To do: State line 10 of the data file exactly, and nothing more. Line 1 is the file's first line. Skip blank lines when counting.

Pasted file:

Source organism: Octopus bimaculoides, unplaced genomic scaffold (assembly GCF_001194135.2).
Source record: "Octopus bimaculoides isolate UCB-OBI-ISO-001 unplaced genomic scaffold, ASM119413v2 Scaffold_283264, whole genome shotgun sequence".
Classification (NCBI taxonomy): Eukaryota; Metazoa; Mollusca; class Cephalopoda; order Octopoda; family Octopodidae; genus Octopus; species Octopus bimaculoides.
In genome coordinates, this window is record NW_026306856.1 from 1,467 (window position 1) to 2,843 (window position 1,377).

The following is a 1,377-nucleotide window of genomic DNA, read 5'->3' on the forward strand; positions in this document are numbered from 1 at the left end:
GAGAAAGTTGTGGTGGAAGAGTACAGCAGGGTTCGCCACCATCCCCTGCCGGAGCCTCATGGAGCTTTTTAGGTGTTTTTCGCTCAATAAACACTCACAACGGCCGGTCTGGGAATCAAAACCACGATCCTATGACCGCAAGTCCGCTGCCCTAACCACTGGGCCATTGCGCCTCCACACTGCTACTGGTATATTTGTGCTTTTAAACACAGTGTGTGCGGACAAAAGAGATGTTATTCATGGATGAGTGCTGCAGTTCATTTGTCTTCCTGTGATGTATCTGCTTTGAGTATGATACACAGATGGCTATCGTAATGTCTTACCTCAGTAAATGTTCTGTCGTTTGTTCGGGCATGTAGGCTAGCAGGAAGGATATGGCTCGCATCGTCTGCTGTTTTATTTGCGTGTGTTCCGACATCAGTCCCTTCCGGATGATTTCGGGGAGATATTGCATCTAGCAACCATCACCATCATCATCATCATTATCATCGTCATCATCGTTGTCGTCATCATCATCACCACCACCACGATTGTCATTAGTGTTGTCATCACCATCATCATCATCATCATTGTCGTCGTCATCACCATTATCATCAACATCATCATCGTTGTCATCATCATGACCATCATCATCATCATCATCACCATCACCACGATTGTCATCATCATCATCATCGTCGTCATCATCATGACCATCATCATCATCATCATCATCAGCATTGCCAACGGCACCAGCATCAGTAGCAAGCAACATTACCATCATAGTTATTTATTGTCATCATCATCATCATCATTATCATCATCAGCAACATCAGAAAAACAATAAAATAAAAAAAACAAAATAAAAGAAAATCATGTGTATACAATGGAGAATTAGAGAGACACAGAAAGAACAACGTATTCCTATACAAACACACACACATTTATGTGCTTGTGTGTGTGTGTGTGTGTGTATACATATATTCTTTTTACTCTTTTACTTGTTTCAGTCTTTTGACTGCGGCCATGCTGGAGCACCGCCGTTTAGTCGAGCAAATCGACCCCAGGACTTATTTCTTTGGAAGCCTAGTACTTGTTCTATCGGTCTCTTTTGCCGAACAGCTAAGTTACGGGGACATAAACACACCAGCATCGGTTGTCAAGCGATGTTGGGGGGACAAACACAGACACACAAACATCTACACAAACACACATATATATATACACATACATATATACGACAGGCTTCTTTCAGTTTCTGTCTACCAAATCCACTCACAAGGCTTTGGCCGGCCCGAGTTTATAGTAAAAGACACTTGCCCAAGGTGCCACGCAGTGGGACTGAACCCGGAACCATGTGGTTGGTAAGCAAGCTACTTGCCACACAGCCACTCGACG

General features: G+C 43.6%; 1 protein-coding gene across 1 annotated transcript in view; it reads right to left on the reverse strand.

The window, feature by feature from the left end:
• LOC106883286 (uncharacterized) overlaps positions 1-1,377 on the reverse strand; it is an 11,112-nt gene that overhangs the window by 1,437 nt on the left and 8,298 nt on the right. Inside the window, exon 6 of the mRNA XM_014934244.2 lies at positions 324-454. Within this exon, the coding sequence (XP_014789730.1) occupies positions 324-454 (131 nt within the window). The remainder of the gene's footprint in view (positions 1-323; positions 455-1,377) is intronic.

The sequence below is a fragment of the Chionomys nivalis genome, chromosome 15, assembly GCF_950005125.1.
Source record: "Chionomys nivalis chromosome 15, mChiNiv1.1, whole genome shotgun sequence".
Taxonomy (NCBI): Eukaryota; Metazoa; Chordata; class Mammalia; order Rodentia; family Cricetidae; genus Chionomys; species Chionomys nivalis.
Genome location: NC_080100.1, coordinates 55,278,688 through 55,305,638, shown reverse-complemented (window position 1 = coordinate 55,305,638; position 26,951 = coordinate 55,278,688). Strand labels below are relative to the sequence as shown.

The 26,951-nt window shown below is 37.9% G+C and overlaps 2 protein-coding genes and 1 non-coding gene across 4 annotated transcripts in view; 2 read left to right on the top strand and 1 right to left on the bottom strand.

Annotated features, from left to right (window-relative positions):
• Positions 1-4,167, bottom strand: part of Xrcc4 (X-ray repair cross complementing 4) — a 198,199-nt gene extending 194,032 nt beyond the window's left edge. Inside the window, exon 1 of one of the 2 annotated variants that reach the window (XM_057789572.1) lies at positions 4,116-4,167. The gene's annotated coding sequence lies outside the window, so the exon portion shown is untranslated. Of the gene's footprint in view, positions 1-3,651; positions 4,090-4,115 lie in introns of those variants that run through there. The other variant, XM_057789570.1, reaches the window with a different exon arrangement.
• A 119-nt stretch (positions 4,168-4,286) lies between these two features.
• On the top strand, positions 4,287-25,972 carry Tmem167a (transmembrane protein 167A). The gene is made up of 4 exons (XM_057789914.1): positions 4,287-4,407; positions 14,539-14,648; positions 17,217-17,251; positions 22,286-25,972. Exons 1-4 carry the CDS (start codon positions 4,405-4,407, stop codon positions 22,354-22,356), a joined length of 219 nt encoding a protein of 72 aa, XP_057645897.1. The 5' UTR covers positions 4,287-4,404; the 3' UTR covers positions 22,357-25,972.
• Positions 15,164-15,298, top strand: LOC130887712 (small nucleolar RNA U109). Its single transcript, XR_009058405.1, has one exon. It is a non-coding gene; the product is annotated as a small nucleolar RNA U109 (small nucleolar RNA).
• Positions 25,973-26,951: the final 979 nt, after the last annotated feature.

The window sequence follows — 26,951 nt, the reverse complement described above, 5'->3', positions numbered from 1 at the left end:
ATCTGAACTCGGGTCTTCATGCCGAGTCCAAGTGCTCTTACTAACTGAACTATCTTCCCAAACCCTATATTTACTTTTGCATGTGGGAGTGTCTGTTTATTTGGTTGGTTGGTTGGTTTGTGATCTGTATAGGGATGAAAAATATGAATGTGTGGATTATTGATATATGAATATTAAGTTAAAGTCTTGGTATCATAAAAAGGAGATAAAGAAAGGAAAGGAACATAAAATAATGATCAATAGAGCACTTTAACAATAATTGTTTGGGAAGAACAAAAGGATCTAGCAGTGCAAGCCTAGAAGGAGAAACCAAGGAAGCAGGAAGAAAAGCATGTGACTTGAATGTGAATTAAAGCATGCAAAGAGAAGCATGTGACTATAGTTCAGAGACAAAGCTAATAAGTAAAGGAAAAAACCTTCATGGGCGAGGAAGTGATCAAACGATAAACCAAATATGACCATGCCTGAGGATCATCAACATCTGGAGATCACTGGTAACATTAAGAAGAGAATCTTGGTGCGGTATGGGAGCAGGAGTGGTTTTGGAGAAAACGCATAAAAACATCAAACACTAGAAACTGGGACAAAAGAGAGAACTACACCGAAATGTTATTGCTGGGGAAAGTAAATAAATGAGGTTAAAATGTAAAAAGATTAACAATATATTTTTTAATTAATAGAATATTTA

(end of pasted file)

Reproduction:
The sequence below is a fragment of the Chionomys nivalis genome, chromosome 15, assembly GCF_950005125.1.